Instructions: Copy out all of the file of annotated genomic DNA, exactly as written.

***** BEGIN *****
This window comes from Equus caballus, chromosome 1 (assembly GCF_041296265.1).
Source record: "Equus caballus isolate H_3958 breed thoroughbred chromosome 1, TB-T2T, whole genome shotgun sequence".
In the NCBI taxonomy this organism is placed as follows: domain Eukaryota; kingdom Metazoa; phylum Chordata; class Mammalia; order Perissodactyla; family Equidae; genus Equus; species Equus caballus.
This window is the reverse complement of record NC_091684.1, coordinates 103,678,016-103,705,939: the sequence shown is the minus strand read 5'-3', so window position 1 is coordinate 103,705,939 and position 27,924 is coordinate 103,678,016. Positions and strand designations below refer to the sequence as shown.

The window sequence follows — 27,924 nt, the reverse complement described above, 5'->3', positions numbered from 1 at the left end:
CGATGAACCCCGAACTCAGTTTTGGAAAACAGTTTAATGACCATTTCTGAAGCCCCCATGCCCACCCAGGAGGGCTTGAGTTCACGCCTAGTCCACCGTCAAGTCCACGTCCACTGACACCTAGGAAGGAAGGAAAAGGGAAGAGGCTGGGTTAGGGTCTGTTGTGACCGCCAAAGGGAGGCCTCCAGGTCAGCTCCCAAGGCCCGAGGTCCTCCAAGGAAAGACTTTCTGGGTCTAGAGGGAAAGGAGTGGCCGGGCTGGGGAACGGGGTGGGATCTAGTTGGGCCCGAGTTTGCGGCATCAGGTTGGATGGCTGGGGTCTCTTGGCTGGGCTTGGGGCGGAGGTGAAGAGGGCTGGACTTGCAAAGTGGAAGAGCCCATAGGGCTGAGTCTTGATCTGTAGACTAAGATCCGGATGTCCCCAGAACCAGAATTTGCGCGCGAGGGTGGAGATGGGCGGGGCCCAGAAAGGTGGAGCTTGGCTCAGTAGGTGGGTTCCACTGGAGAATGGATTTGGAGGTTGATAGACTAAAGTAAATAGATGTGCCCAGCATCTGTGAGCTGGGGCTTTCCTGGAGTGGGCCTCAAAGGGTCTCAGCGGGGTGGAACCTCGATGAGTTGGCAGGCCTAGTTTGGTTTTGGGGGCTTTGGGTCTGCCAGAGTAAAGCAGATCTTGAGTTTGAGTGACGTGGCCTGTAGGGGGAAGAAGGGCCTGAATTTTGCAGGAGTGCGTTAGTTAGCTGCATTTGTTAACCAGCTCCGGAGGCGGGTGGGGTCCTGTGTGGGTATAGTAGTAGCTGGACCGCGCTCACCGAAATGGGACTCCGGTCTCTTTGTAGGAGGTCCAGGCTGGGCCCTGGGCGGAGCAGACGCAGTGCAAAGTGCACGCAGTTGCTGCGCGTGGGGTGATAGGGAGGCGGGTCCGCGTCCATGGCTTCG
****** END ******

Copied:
This window comes from Equus caballus, chromosome 1 (assembly GCF_041296265.1).
Source record: "Equus caballus isolate H_3958 breed thoroughbred chromosome 1, TB-T2T, whole genome shotgun sequence".
In the NCBI taxonomy this organism is placed as follows: domain Eukaryota; kingdom Metazoa; phylum Chordata; class Mammalia; order Perissodactyla; family Equidae; genus Equus; species Equus caballus.
This window is the reverse complement of record NC_091684.1, coordinates 103,678,016-103,705,939: the sequence shown is the minus strand read 5'-3', so window position 1 is coordinate 103,705,939 and position 27,924 is coordinate 103,678,016. Positions and strand designations below refer to the sequence as shown.

The window sequence follows — 27,924 nt, the reverse complement described above, 5'->3', positions numbered from 1 at the left end:
CGATGAACCCCGAACTCAGTTTTGGAAAACAGTTTAATGACCATTTCTGAAGCCCCCATGCCCACCCAGGAGGGCTTGAGTTCACGCCTAGTCCACCGTCAAGTCCACGTCCACTGACACCTAGGAAGGAAGGAAAAGGGAAGAGGCTGGGTTAGGGTCTGTTGTGACCGCCAAAGGGAGGCCTCCAGGTCAGCTCCCAAGGCCCGAGGTCCTCCAAGGAAAGACTTTCTGGGTCTAGAGGGAAAGGAGTGGCCGGGCTGGGGAACGGGGTGGGATCTAGTTGGGCCCGAGTTTGCGGCATCAGGTTGGATGGCTGGGGTCTCTTGGCTGGGCTTGGGGCGGAGGTGAAGAGGGCTGGACTTGCAAAGTGGAAGAGCCCATAGGGCTGAGTCTTGATCTGTAGACTAAGATCCGGATGTCCCCAGAACCAGAATTTGCGCGCGAGGGTGGAGATGGGCGGGGCCCAGAAAGGTGGAGCTTGGCTCAGTAGGTGGGTTCCACTGGAGAATGGATTTGGAGGTTGATAGACTAAAGTAAATAGATGTGCCCAGCATCTGTGAGCTGGGGCTTTCCTGGAGTGGGCCTCAAAGGGTCTCAGCGGGGTGGAACCTCGATGAGTTGGCAGGCCTAGTTTGGTTTTGGGGGCTTTGGGTCTGCCAGAGTAAAGCAGATCTTGAGTTTGAGTGACGTGGCCTGTAGGGGGAAGAAGGGCCTGAATTTTGCAGGAGTGCGTTAGTTAGCTGCATTTGTTAACCAGCTCCGGAGGCGGGTGGGGTCCTGTGTGGGTATAGTAGTAGCTGGACCGCGCTCACCGAAATGGGACTCCGGTCTCTTTGTAGGAGGTCCAGGCTGGGCCCTGGGCGGAGCAGACGCAGTGCAAAGTGCACGCAGTTGCTGCGCGTGGGGTGATAGGGAGGCGGGTCCGCGTCCATGGCTTCG